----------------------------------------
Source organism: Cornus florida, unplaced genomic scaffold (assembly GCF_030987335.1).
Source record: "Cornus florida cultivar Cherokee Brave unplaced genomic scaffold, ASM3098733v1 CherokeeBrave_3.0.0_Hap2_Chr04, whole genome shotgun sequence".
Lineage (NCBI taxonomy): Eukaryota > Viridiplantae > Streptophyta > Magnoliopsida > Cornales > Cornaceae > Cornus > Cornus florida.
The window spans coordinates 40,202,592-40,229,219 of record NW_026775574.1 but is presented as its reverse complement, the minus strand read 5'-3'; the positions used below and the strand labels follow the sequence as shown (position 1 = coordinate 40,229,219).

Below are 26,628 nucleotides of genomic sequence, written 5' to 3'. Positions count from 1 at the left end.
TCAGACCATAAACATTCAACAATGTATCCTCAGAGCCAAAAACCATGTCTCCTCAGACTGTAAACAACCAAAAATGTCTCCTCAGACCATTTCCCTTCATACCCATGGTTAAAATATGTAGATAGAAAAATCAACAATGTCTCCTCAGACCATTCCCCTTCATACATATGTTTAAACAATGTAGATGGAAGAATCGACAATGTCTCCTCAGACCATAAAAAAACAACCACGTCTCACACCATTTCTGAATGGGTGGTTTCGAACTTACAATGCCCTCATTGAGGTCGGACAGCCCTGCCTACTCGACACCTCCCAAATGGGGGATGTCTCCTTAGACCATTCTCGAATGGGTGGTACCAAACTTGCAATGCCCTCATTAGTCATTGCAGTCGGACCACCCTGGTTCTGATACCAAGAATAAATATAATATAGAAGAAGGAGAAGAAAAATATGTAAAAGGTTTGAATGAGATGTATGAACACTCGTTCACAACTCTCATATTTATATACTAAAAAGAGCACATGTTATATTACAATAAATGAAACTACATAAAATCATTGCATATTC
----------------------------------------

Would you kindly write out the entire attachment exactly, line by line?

Source organism: Cornus florida, unplaced genomic scaffold (assembly GCF_030987335.1).
Source record: "Cornus florida cultivar Cherokee Brave unplaced genomic scaffold, ASM3098733v1 CherokeeBrave_3.0.0_Hap2_Chr04, whole genome shotgun sequence".
Lineage (NCBI taxonomy): Eukaryota > Viridiplantae > Streptophyta > Magnoliopsida > Cornales > Cornaceae > Cornus > Cornus florida.
The window spans coordinates 40,202,592-40,229,219 of record NW_026775574.1 but is presented as its reverse complement, the minus strand read 5'-3'; the positions used below and the strand labels follow the sequence as shown (position 1 = coordinate 40,229,219).

Below are 26,628 nucleotides of genomic sequence, written 5' to 3'. Positions count from 1 at the left end.
TCAGACCATAAACATTCAACAATGTATCCTCAGAGCCAAAAACCATGTCTCCTCAGACTGTAAACAACCAAAAATGTCTCCTCAGACCATTTCCCTTCATACCCATGGTTAAAATATGTAGATAGAAAAATCAACAATGTCTCCTCAGACCATTCCCCTTCATACATATGTTTAAACAATGTAGATGGAAGAATCGACAATGTCTCCTCAGACCATAAAAAAACAACCACGTCTCACACCATTTCTGAATGGGTGGTTTCGAACTTACAATGCCCTCATTGAGGTCGGACAGCCCTGCCTACTCGACACCTCCCAAATGGGGGATGTCTCCTTAGACCATTCTCGAATGGGTGGTACCAAACTTGCAATGCCCTCATTAGTCATTGCAGTCGGACCACCCTGGTTCTGATACCAAGAATAAATATAATATAGAAGAAGGAGAAGAAAAATATGTAAAAGGTTTGAATGAGATGTATGAACACTCGTTCACAACTCTCATATTTATATACTAAAAAGAGCACATGTTATATTACAATAAATGAAACTACATAAAATCATTGCATATTC